[This article appears in our September 2017 issue of ETF Report.]
iShares. Vanguard. State Street. The three largest ETF issuers, which together account for 82% of all assets, are so often spoken about in the same breath, you'd be forgiven for assuming they were a single (albeit awkwardly named) company.
Yes, the Big Three share many similarities: ultra-cheap "core" ETFs; rock-solid track records; and oceans of liquidity. Yet each issuer has its own particular quirks and market niche. State Street has seniority. Vanguard has low-cost diversification. iShares has the sheer, staggering weight of numbers.
Over the years, dozens of ETF issuers have come and gone, but the Big Three remain, their shadows looming large over the industry. Where iShares, Vanguard and State Street go, so too does everybody else (see Figure 1).
This is their story.
State Street Global Advisors
Total AUM: $546B
Market Share: 18%
In the beginning, there was State Street.
State Street Global Advisors (SSGA) is the investment arm of State Street Corporation, the world's third-largest asset manager. It's also the third-largest ETF issuer, with $546 billion in assets under management (AUM) across 131 funds.
SSGA was first to market with ETFs: In 1993, it launched the very first ETF, the SPDR S&P 500 ETF (SPY), which also continues to be the world's largest. The margin isn't even close: SPY has $242 billion in assets, compared with $121 billion for its next nearest competitor, the iShares Core S&P 500 ETF (IVV).
SSGA also launched several other industry firsts: the first sector funds, the Select Sector SPDRs, in 1998; and the first physical gold ETF, the SPDR Gold Trust (GLD), in 2004.
First-mover advantage has kept State Street a significant player, even as dozens of competitors have eroded its market share over time. The funds SSGA pioneered clearly continue to drive the company's growth. SPY alone accounts for 44% of the company's total assets, and investors poured $25 billion into it last year, or fully half of the $50 billion of new net inflows into SSGA ETFs. The 10 Select Sector SPDRs accrued $12 billion in 2016, while GLD accounted for $7 billion more.
Together, that's $44 billion, or 88% of the company's total net inflows for 2016 (see Figure 2).
|Fig. 2: Largest ETFs by Issuer|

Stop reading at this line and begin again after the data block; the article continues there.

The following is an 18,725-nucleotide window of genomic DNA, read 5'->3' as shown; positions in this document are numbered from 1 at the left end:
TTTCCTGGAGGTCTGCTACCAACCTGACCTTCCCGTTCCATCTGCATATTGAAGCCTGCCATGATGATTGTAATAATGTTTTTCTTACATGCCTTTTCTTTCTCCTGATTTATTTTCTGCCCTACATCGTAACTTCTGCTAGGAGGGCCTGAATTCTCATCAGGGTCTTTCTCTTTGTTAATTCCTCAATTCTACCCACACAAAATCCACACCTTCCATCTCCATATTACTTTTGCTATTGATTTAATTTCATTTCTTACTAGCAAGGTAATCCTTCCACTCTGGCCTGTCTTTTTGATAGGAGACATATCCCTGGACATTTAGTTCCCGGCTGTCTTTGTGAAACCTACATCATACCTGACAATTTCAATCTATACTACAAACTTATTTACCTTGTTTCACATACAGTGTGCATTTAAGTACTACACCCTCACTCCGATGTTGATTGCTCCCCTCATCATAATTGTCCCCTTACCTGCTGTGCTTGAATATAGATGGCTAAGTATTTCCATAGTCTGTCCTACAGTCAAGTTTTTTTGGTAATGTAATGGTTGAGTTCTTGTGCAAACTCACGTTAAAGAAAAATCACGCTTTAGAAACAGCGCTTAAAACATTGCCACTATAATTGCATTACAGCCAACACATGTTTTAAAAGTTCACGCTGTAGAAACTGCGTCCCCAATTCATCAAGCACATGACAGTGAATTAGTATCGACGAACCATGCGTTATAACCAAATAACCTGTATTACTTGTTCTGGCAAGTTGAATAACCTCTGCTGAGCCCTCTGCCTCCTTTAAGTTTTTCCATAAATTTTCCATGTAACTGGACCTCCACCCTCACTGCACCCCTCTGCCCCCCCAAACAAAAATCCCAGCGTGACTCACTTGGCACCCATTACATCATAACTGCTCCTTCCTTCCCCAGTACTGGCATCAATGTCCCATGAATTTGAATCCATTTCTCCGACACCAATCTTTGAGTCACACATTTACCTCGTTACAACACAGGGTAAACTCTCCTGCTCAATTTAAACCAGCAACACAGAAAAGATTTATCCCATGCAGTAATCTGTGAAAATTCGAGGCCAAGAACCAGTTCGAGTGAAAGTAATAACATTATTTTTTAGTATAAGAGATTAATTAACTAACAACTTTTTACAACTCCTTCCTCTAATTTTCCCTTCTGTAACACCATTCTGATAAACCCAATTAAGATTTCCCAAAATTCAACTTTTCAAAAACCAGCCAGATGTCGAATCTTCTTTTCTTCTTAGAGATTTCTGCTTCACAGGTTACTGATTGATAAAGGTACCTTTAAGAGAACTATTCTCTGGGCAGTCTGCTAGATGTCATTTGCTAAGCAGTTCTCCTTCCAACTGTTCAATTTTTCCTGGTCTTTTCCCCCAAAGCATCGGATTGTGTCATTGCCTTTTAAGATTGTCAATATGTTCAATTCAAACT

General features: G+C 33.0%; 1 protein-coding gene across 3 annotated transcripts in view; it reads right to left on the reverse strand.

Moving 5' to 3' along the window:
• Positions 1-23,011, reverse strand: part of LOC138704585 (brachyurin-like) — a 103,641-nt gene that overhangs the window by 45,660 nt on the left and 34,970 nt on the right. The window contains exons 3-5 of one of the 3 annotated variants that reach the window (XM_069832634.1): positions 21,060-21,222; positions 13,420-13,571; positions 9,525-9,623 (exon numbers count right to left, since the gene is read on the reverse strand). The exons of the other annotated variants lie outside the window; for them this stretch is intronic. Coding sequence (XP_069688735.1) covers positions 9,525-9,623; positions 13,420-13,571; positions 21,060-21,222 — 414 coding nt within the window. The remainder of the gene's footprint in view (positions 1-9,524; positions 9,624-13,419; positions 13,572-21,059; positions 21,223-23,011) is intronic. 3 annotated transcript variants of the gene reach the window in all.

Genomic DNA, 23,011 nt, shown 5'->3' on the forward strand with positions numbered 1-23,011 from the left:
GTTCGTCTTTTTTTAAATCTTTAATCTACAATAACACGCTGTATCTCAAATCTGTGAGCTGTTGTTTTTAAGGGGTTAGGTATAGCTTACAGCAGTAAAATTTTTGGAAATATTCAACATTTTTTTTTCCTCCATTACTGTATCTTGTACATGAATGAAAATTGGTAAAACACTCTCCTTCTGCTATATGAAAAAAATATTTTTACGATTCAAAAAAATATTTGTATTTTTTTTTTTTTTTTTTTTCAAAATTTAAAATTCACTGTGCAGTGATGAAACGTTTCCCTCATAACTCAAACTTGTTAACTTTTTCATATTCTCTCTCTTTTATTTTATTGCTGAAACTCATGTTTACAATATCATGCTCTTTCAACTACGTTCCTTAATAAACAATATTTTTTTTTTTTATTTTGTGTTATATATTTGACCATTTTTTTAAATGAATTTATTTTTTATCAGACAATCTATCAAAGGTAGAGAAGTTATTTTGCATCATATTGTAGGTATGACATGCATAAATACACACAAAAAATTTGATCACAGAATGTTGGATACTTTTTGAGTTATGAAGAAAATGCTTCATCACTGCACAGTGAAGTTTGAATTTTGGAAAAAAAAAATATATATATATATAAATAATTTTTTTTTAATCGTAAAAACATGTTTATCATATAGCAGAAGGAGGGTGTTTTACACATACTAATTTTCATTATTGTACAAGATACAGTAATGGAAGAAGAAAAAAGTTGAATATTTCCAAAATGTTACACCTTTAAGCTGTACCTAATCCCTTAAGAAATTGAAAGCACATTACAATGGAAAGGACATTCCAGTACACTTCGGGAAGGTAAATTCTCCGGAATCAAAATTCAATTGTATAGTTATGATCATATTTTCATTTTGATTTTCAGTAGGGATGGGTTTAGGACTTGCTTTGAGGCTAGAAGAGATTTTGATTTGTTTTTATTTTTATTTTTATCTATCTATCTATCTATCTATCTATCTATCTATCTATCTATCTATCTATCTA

|Biggest ETF||AUM ($B)||Total Issuer AUM|
That said, Nick Good, senior managing director and co-head of SSGA's Global SPDR business, embraces the benefits first-mover advantage has provided the company.
"Liquidity draws in more liquidity. And where there's liquidity, you see big institutions making big trades," he said. "You can't be complacent. But that known brand recognition is significant."
State Street has also attracted investors by surgically slashing its prices. The Select Sector SPDRs, for example, launched with expense ratios around 40 basis points. Now, they're just 14 bps apiece. That’s helped the Select Sector SPDRs become the go-to funds for investors' sector rotation strategies: With the exception of newcomer Real Estate Select Sector SPDR Fund (XLRE), all the Select Sector SPDRs dwarf their competitors in terms of assets. (Five are more than 10 times as large as the nearest competitor.)
SSGA leans heavily on S&P and Bloomberg Barclays indices, with a handful of MSCI and Russell benchmarks sprinkled in. (Compare that with iShares, whose lineup is almost the exact reverse.) For many core products, the distinction is mostly academic; but index provider can matter significantly for thematic plays, or even in emerging markets funds.
Last year, SSGA launched nine new funds, including three actively managed bond ETFs, three tech funds and three environmental, governance and social responsibility (ESG)-related ETFs. It also had a breakout hit in the SPDR SSGA Gender Diversity Index ETF (SHE), an ESG fund that harnesses what Good says is the company's unique position to demand strong stewardship.
"We're not active managers, so we can't just sell a stock because we don't like how it's run," he noted. But SSGA's size means "we have an obligation to challenge boards and make sure companies we invest in actually operate how we think they should."
To that point, State Street recently voted against the re-election of board members from 400 companies with all-male directorship teams. (It's unclear whether this resulted in any lost seats, however.)
Greater emphasis on governance is something SSGA hopes will help attract more institutional customers, who Good estimates already account for 40% of its assets, or slightly more than the industry average (36%).*
The firm has also enhanced its model ETF portfolio business, launching an educational blitz to guide investors through the basics of building good portfolios. "There's almost a geekiness to how we approach our business," said Good.
Market Share: 25%
Vanguard is the closest thing the ETF industry has to a rock star. Its investors aren't just clients. They're fans.
That's because the second-largest issuer, with $757 billion in assets, has demonstrated consistent—even obsessive—commitment to putting its investors first. Indexing is a big part of that.
Like hipsters the world over, Vanguard was indexing before it was cool. State Street may have beaten Vanguard to the ETF table, but Vanguard actually invented the index fund back in 1976, when the company launched its Vanguard 500 Index Mutual Fund.
Today Vanguard has cornered roughly half the market for indexed products, with combined U.S. assets of nearly $4 trillion across 300 mutual funds and ETFs, as of July 2017.
Late To The Party
Yet Vanguard is still primarily a mutual fund company, and it was slower than State Street or BlackRock to embrace ETFs. In 2001, Vanguard launched its first two ETFs, the Vanguard Total Stock Market ETF (VTI) and the Extended Market ETF (VXF). By that time, State Street had already launched 20 funds and iShares had launched 58.